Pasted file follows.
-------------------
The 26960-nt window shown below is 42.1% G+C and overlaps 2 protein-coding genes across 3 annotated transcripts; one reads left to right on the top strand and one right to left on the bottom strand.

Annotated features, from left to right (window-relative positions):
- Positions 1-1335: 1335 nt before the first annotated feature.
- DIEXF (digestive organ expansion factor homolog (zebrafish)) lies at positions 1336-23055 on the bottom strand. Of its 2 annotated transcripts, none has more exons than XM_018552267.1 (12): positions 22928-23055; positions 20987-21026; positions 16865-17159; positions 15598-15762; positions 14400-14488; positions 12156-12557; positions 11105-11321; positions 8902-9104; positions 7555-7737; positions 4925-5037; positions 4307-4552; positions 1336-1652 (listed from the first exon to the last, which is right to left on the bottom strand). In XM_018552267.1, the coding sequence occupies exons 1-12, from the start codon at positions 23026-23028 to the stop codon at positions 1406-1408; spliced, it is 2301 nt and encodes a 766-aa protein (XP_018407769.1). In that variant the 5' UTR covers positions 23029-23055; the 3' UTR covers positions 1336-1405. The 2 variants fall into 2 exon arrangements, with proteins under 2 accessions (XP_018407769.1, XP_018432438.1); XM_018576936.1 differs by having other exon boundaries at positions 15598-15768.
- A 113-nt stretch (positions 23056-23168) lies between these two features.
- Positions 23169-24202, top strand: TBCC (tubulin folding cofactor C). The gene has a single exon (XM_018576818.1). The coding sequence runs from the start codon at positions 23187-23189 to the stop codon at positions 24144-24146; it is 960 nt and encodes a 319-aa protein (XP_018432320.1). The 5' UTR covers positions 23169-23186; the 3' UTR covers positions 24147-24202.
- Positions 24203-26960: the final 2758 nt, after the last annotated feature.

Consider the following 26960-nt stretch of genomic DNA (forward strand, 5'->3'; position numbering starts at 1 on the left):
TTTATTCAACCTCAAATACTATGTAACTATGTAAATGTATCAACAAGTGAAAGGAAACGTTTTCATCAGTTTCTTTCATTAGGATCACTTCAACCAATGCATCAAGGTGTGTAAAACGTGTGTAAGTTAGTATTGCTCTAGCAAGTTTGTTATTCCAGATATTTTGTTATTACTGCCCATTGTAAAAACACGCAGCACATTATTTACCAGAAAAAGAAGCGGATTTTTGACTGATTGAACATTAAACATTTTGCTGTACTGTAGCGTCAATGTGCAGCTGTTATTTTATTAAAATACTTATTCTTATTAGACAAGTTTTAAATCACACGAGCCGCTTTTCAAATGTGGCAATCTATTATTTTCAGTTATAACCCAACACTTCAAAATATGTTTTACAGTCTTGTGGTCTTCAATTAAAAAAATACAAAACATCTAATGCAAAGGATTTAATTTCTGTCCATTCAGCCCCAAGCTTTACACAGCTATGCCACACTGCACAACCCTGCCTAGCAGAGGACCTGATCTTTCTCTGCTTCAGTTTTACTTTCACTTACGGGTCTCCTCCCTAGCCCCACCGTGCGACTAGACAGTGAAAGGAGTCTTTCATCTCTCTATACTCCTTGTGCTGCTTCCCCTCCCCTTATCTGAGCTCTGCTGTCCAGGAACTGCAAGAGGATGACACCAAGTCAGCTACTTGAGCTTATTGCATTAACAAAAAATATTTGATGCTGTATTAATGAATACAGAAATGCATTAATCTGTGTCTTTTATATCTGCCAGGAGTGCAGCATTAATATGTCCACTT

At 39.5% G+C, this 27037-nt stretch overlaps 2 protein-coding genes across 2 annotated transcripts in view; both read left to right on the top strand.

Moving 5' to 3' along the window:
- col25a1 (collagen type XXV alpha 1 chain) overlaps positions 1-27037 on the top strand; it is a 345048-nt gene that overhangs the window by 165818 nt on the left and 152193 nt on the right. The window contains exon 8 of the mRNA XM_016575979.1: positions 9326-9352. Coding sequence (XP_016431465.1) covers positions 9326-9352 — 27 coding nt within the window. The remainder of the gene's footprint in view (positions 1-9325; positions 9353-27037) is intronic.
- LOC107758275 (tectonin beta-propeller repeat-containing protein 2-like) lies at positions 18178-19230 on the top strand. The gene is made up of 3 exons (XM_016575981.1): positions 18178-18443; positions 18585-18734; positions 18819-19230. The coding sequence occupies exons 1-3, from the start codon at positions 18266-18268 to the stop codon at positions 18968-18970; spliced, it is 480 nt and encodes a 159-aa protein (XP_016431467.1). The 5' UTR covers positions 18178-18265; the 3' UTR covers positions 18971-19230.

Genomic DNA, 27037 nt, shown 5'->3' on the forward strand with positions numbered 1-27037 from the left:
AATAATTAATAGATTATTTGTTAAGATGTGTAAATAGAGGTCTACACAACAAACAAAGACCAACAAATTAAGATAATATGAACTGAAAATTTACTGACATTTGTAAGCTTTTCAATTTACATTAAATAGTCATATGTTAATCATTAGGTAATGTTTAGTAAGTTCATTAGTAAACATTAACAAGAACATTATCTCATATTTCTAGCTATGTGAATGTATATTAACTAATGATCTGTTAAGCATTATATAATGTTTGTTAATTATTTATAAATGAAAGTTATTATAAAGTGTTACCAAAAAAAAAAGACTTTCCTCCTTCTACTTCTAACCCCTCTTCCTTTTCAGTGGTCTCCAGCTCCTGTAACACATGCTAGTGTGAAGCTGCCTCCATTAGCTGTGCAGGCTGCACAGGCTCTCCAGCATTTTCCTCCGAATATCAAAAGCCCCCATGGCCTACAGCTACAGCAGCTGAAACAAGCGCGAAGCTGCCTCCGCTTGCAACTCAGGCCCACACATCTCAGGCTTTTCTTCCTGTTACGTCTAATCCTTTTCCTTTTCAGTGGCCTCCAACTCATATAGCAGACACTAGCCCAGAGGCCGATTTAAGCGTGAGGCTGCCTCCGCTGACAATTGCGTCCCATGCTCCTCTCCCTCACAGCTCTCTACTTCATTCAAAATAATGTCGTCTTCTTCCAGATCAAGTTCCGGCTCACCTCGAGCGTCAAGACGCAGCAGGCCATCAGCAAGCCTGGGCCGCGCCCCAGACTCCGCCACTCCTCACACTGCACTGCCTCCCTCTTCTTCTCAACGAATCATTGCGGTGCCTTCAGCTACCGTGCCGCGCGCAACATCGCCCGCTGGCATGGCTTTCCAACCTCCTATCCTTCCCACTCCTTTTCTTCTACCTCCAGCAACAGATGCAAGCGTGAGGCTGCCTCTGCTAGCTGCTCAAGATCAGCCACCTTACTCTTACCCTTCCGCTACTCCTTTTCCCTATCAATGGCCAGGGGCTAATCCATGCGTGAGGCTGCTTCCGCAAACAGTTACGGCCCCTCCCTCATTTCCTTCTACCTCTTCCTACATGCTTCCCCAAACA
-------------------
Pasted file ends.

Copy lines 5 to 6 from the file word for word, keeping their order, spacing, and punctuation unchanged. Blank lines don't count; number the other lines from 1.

- A 113-nt stretch (positions 23056-23168) lies between these two features.
- Positions 23169-24202, top strand: TBCC (tubulin folding cofactor C). The gene has a single exon (XM_018576818.1). The coding sequence runs from the start codon at positions 23187-23189 to the stop codon at positions 24144-24146; it is 960 nt and encodes a 319-aa protein (XP_018432320.1). The 5' UTR covers positions 23169-23186; the 3' UTR covers positions 24147-24202.